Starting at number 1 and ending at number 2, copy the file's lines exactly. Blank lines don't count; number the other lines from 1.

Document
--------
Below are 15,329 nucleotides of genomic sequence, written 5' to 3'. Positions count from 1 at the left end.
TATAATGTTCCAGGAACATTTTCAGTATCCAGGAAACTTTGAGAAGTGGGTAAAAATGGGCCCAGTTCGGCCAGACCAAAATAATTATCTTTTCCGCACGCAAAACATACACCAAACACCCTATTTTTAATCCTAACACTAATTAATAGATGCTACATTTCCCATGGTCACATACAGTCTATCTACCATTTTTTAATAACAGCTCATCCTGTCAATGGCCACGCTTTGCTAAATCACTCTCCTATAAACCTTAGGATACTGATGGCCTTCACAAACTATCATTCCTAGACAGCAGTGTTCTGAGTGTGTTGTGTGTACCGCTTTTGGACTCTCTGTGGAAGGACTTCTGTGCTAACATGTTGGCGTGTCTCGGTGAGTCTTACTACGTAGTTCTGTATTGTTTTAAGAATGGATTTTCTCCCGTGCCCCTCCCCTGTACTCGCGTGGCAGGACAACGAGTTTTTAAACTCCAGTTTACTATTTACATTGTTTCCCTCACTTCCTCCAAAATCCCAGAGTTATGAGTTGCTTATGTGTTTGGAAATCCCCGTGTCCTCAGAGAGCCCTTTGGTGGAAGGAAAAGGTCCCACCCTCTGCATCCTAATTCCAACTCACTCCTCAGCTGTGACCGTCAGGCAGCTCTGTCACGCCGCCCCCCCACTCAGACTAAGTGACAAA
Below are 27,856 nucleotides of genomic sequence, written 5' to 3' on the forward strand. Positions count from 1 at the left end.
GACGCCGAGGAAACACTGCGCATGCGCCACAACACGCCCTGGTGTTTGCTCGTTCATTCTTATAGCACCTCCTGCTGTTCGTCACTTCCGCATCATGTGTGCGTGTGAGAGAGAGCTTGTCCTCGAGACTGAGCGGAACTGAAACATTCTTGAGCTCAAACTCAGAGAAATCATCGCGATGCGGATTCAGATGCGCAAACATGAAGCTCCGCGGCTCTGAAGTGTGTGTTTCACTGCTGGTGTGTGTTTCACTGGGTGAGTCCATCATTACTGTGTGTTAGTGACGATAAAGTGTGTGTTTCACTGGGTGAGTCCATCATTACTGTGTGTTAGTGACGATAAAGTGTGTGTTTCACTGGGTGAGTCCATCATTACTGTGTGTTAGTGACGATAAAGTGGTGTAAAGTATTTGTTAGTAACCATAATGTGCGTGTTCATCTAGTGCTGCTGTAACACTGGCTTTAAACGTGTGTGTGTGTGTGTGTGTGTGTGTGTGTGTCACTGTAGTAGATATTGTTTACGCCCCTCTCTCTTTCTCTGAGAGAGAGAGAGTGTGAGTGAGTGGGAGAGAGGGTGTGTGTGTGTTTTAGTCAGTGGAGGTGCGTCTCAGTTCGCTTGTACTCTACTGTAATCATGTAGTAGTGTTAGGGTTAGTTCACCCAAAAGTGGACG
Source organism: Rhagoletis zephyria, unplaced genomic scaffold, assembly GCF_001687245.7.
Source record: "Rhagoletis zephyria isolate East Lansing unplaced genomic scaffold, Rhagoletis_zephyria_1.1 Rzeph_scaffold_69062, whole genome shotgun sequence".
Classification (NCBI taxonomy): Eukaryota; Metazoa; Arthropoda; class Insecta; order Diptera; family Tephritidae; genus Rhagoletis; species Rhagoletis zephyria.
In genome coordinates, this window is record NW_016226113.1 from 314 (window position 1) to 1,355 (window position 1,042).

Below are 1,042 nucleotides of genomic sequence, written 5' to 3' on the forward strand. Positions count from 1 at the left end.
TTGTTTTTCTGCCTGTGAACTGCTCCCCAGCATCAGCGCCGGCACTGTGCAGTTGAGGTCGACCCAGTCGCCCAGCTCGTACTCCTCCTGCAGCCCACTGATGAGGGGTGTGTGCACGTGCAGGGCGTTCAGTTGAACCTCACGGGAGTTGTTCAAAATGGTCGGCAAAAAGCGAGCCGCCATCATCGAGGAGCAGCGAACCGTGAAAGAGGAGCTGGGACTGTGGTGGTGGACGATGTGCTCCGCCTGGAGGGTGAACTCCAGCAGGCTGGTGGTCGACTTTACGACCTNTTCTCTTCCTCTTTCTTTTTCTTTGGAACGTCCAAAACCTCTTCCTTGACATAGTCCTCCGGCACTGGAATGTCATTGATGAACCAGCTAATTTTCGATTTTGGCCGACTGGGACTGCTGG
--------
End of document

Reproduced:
Below are 15,329 nucleotides of genomic sequence, written 5' to 3'. Positions count from 1 at the left end.
TATAATGTTCCAGGAACATTTTCAGTATCCAGGAAACTTTGAGAAGTGGGTAAAAATGGGCCCAGTTCGGCCAGACCAAAATAATTATCTTTTCCGCACGCAAAACATACACCAAACACCCTATTTTTAATCCTAACACTAATTAATAGATGCTACATTTCCCATGGTCACATACAGTCTATCTACCATTTTTTAATAACAGCTCATCCTGTCAATGGCCACGCTTTGCTAAATCACTCTCCTATAAACCTTAGGATACTGATGGCCTTCACAAACTATCATTCCTAGACAGCAGTGTTCTGAGTGTGTTGTGTGTACCGCTTTTGGACTCTCTGTGGAAGGACTTCTGTGCTAACATGTTGGCGTGTCTCGGTGAGTCTTACTACGTAGTTCTGTATTGTTTTAAGAATGGATTTTCTCCCGTGCCCCTCCCCTGTACTCGCGTGGCAGGACAACGAGTTTTTAAACTCCAGTTTACTATTTACATTGTTTCCCTCACTTCCTCCAAAATCCCAGAGTTATGAGTTGCTTATGTGTTTGGAAATCCCCGTGTCCTCAGAGAGCCCTTTGGTGGAAGGAAAAGGTCCCACCCTCTGCATCCTAATTCCAACTCACTCCTCAGCTGTGACCGTCAGGCAGCTCTGTCACGCCGCCCCCCCACTCAGACTAAGTGACAAA